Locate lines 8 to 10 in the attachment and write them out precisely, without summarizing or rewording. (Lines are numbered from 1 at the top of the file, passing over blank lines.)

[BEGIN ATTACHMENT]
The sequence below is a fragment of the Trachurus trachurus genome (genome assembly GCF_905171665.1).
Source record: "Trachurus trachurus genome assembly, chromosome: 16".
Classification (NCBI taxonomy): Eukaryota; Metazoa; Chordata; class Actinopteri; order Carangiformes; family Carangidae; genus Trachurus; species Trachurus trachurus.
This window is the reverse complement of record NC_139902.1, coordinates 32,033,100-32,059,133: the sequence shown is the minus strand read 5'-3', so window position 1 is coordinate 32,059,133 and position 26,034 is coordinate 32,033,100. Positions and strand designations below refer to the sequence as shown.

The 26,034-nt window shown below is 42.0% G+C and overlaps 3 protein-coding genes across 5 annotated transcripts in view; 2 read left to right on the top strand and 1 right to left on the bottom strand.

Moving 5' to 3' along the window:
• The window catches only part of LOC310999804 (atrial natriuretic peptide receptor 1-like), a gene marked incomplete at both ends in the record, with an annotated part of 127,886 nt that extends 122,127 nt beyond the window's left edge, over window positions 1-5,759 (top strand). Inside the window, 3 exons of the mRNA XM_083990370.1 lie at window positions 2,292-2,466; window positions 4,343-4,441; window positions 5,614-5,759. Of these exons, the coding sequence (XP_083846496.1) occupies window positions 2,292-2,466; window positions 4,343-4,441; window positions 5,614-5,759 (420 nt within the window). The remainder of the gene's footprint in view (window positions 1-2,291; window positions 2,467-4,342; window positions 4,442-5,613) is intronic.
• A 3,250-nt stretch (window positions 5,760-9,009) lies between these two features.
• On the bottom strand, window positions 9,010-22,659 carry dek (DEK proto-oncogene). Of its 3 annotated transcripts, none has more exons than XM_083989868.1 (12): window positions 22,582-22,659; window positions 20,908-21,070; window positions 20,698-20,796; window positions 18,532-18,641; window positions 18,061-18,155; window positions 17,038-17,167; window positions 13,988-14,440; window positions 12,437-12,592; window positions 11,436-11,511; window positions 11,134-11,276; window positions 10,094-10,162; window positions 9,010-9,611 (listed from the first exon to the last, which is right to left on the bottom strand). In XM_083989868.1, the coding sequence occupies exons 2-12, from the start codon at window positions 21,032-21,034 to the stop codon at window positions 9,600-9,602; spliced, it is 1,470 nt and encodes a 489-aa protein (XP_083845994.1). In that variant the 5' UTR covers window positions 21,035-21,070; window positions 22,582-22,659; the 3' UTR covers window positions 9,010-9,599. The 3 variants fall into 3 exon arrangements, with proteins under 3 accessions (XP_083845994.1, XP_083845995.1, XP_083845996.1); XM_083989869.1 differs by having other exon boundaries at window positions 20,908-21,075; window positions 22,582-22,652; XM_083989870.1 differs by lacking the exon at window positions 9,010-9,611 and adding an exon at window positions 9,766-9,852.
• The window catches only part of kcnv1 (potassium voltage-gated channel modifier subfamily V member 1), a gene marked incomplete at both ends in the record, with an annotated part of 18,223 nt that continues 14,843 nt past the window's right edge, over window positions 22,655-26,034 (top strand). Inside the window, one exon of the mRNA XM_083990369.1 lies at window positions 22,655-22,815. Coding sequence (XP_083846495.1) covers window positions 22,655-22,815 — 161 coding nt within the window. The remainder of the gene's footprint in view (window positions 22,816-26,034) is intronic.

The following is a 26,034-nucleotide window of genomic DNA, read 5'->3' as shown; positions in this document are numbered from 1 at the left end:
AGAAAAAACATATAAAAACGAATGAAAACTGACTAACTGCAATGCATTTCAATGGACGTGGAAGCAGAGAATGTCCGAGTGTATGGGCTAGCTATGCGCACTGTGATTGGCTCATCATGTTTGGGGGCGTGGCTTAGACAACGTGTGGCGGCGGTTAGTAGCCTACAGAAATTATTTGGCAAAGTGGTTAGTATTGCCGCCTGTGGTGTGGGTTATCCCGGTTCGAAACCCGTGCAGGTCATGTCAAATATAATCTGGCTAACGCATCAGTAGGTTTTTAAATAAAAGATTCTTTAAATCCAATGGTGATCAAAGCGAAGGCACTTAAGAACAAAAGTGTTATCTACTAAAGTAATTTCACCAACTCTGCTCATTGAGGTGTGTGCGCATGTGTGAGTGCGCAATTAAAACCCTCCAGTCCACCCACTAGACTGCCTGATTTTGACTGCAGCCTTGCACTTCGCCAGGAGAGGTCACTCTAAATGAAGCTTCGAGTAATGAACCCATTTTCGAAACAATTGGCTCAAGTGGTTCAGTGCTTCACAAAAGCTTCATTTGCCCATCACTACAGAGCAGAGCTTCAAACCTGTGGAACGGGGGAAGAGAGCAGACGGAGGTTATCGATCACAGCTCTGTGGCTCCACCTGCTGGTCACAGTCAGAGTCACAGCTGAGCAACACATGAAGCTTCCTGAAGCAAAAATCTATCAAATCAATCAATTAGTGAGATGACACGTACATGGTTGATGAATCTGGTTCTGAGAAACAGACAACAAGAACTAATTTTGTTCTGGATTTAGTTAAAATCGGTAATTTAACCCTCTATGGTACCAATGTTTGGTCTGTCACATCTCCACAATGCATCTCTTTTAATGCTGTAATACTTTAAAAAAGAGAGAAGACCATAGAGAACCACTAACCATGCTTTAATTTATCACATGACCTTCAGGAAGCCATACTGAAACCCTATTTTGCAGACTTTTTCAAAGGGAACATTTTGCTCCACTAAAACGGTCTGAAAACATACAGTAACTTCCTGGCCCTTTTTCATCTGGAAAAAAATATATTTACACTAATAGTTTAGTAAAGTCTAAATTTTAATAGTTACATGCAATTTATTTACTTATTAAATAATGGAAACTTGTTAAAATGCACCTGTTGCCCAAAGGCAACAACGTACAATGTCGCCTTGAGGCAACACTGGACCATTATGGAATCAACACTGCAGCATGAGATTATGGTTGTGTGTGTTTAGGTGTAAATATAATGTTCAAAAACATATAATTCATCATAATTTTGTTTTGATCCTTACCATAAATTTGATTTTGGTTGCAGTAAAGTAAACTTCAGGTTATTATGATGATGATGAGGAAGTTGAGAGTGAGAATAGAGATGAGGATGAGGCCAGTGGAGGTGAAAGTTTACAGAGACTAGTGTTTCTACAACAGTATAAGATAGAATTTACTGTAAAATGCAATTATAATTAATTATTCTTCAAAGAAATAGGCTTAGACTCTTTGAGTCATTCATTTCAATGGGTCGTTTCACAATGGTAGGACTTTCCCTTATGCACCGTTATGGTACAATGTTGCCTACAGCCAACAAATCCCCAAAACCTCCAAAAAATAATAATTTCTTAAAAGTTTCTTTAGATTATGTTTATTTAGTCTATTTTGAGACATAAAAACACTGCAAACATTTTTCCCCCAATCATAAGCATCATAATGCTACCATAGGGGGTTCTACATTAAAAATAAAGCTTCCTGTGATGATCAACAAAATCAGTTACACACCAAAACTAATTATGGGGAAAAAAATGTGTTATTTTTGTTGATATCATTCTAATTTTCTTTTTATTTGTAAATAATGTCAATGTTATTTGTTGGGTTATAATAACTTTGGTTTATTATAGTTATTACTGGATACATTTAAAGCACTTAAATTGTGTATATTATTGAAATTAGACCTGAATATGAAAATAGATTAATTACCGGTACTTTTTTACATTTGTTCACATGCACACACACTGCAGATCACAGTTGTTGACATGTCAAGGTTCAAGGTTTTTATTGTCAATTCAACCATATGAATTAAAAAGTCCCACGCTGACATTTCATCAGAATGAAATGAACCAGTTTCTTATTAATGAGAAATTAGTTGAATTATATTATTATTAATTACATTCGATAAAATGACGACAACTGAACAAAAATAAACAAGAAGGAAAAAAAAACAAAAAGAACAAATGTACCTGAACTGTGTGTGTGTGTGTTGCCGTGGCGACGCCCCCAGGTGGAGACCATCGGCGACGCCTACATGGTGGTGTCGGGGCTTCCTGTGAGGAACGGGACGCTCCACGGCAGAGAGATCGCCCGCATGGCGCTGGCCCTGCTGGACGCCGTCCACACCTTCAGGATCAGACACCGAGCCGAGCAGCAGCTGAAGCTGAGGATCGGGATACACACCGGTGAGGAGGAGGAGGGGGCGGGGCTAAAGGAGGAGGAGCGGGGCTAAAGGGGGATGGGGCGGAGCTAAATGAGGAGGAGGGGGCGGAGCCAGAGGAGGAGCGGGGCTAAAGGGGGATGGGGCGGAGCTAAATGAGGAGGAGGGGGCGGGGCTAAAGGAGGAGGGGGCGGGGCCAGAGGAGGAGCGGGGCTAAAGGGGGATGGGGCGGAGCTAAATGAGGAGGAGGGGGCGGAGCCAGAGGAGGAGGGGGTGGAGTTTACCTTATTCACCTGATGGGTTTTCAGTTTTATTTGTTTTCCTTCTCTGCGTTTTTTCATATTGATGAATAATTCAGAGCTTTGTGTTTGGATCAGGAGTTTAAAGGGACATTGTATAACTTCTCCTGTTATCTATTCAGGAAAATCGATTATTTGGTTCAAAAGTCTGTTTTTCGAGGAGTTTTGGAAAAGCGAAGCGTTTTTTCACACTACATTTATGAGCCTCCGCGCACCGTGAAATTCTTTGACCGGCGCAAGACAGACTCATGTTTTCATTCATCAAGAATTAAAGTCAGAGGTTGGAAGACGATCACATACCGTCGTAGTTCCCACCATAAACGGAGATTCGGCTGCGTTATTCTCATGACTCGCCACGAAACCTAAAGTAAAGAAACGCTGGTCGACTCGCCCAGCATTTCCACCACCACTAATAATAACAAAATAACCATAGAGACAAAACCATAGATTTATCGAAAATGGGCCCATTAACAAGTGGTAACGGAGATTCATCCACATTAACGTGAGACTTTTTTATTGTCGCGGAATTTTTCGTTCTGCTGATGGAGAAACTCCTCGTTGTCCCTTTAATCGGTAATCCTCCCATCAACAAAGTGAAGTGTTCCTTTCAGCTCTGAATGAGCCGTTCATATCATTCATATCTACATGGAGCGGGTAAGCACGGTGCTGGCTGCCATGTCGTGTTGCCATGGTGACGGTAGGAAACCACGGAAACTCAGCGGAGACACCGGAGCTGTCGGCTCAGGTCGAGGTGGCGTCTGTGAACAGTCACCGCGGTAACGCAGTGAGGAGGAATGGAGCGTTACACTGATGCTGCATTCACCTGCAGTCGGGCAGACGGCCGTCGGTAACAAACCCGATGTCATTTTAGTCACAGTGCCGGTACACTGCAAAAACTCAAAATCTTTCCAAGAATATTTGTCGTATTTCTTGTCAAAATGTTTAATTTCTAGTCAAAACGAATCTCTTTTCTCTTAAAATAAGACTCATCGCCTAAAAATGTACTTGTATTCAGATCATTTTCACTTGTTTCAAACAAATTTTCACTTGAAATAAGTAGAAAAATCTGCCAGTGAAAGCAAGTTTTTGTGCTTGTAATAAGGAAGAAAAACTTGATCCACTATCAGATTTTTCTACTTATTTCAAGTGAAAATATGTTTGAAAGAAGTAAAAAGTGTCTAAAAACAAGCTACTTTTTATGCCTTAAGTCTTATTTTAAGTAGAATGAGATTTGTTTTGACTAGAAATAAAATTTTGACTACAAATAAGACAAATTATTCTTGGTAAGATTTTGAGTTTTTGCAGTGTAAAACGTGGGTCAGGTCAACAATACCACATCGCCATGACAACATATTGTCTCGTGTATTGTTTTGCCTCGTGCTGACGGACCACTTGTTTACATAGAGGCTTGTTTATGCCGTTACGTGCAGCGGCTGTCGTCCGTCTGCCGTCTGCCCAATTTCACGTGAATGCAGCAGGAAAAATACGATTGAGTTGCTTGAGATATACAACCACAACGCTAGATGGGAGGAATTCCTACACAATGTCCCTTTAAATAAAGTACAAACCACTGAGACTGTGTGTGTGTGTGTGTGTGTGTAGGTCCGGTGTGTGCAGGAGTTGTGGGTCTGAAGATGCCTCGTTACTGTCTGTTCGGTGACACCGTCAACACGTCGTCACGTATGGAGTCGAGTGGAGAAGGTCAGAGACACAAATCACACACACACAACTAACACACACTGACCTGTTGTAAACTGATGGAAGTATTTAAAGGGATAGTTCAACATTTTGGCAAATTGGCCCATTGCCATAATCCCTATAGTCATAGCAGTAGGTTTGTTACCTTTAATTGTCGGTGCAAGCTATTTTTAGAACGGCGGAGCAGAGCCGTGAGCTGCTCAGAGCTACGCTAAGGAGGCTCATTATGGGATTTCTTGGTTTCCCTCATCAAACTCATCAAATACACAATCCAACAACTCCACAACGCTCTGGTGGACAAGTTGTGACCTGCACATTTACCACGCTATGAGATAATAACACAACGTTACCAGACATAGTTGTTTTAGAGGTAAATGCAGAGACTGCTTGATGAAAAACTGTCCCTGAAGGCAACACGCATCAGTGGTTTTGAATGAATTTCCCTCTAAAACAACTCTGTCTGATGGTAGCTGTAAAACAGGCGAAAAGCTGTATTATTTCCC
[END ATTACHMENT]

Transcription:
• A 3,250-nt stretch (window positions 5,760-9,009) lies between these two features.
• On the bottom strand, window positions 9,010-22,659 carry dek (DEK proto-oncogene). Of its 3 annotated transcripts, none has more exons than XM_083989868.1 (12): window positions 22,582-22,659; window positions 20,908-21,070; window positions 20,698-20,796; window positions 18,532-18,641; window positions 18,061-18,155; window positions 17,038-17,167; window positions 13,988-14,440; window positions 12,437-12,592; window positions 11,436-11,511; window positions 11,134-11,276; window positions 10,094-10,162; window positions 9,010-9,611 (listed from the first exon to the last, which is right to left on the bottom strand). In XM_083989868.1, the coding sequence occupies exons 2-12, from the start codon at window positions 21,032-21,034 to the stop codon at window positions 9,600-9,602; spliced, it is 1,470 nt and encodes a 489-aa protein (XP_083845994.1). In that variant the 5' UTR covers window positions 21,035-21,070; window positions 22,582-22,659; the 3' UTR covers window positions 9,010-9,599. The 3 variants fall into 3 exon arrangements, with proteins under 3 accessions (XP_083845994.1, XP_083845995.1, XP_083845996.1); XM_083989869.1 differs by having other exon boundaries at window positions 20,908-21,075; window positions 22,582-22,652; XM_083989870.1 differs by lacking the exon at window positions 9,010-9,611 and adding an exon at window positions 9,766-9,852.
• The window catches only part of kcnv1 (potassium voltage-gated channel modifier subfamily V member 1), a gene marked incomplete at both ends in the record, with an annotated part of 18,223 nt that continues 14,843 nt past the window's right edge, over window positions 22,655-26,034 (top strand). Inside the window, one exon of the mRNA XM_083990369.1 lies at window positions 22,655-22,815. Coding sequence (XP_083846495.1) covers window positions 22,655-22,815 — 161 coding nt within the window. The remainder of the gene's footprint in view (window positions 22,816-26,034) is intronic.